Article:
CBO helpfully distinguishes between the dynamic of savings incurred "internally" from those that are "externalities". They state:
CBO points out the relative maturity of internal cost savings examples within highly integrated delivery systems like Kaiser but emphasize the relative immaturity of knowledge where more disparate settings are incurred. They recognize that where health information exchanges are concerned, it is early in the game. They state " estimating the impact of some potential sources of savings, especially those arising from greater exchange of information among providers, insurers, and patients, is especially difficult because health IT networks are in an early stage of development."
Yet CBO does mention the positive effects. Their argument is one of degree. Among the areas in which savings may be realized are:
CBO brings into light the theoretical value of incorporating clinical decision support and evidence-practice into systems in a effort to improve quality on a systematic basis. Although results again are conflicting at this early stage, the potential seems intuitive.
The CBO report also emphasizes research and comparative effectiveness. The report states: "And some potential areas of research and analysis remain largely unexamined. They include the ways in which the delivery of health care services might change in response to the efficiencies that health IT offers and how the large amounts of clinical data available through EHRs could contribute to analyses of the comparative effectiveness and cost-effectiveness of different treatments." Similarly, public health reporting and disease surveillance are in their early stages; the potential is there but the jury is out.
CBO report also includes a good summary of costs incurred to incorporate health care technology into ambulatory practice. Total initial costs are said to range from $25 - $45 per physician; ongoing costs range from 12-20%. New subscription based systems may eliminate much of the up-front costs and lower annual operating costs. Smaller practices incur higher per practitioner costs. (Even ASP models will not lower the per-clinician training costs and the considerable practice transformation opportunity costs).
Explaining Low Rates of Adoption
The CBO Report poses many explanations. These include the significant investments in choosing and implementing systems, the lack of identifying measurable financial returns. Although the authors are skeptical of adoption based only on quality or revenue improvements, they suggest that physicians "might change their thinking if they knew that they would be directly compensated for implementing a health IT system or if they could report data on the quality of care that they provided—data for which they were being compensated— only by using such a system."
The CBO report mentions the "free rider" effect of support through intermediaries. Because technology should help practitioners provide care for al of their patients, once a technology is adopted, all intermediaries will benefit whether such intermediaries made an initial investment or not. Only uniform means of enforcing certain outcomes or performance measures would seem to provide an incentive for all intermediaries to participate. This degree of coordination should not be expected and may, in the eyes of some, be viewed as collusion."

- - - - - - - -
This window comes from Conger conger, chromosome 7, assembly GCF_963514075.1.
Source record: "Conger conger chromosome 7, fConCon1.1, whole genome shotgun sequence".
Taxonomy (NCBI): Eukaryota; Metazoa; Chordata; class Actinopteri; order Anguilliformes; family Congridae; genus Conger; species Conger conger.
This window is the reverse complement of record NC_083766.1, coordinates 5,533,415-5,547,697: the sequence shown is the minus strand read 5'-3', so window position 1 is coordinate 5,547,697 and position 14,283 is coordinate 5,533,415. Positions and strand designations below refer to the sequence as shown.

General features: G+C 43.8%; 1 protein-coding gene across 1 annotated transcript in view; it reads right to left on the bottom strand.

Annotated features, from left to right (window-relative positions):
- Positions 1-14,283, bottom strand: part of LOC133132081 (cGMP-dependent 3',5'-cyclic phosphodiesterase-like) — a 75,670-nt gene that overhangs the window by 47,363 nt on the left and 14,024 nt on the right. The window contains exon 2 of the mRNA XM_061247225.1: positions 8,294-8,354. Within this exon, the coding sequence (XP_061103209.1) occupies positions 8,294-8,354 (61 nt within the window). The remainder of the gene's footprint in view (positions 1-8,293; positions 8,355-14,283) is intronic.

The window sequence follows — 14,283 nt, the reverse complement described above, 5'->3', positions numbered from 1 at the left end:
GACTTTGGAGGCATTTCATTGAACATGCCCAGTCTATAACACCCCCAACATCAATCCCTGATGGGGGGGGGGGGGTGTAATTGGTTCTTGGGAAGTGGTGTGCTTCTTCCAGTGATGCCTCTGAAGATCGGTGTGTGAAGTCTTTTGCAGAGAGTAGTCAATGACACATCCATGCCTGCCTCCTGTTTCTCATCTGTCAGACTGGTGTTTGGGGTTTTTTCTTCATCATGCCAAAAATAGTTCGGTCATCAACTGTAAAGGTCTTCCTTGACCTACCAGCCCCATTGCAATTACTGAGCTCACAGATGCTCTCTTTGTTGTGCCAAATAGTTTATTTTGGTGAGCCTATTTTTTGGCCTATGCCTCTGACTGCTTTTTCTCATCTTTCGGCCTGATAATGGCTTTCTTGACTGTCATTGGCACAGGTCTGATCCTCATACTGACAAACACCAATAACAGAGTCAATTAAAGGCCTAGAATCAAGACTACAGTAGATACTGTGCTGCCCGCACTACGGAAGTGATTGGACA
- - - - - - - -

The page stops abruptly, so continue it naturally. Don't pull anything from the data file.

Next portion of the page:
CBO identifies two major roles played by the federal government. The first is as a payer; federal contributions to Medicare and Medicaid account for approximately 25% of the total American health car spend. The second role is as a market-maker. Health care may be a public good that cannot be optimally conferred without a federal-government that eliminates the "free-rider problem. Combined, federal roles provide a network effect that, properly managed, could create new opportunities for lower costs and higher clinical values. The returns - one could argue - are to society as a whole.
But the government is not neutral in all of this. By virtue of the CBO charge to examine the marginal benefit of federal intervention to accelerate a trend that is already underway, one has difficulty identifying those who really change their behavior on the basis of a federal incentive from those who would change their benefit anyway. If one wishes to subsidize motive rather than results, one must end with the treacherous logic that favors punishment over incentive. Indeed, the only way to make sure one is not providing a causative reward for uniquely good behavior is to avoid all rewards for good behavior and instead focus on punishing for undesired behavior. But this response is also flawed. One could argue that some who do not adopt technology do so for good reasons but all would be punished without respect to motive.
The CBO report provides an excellent summary of the current challenges in identifying the unique value of health information technology. Left with this conundrum, it is easy to fall into the trap of accelerating mandates and punitive schemes rather than accelerating the need to address the many unanswered questions raised by the current state of technology in health care. The CBO report plainly demonstrates that we do not yet understand how a federal effort can be ideally structured because we do not clearly understand the cause and effect of the various interventions. But the CBO does not refute an obvious conclusion: making this system work and moving from clearly confusing and possibly dangerous paper-based approaches is both essential and inevitable.
This is a report worth reading carefully. The CBO is to be congratulated for their public contribution.
In a talk delivered to the Markle Foundation Connecting for Health Steering Group on June 19, Dr. Blackford Middle noted the report gave a "reasonable review and summary of the literature on HIT value." Some CITL report aspects "were not represented well." These include: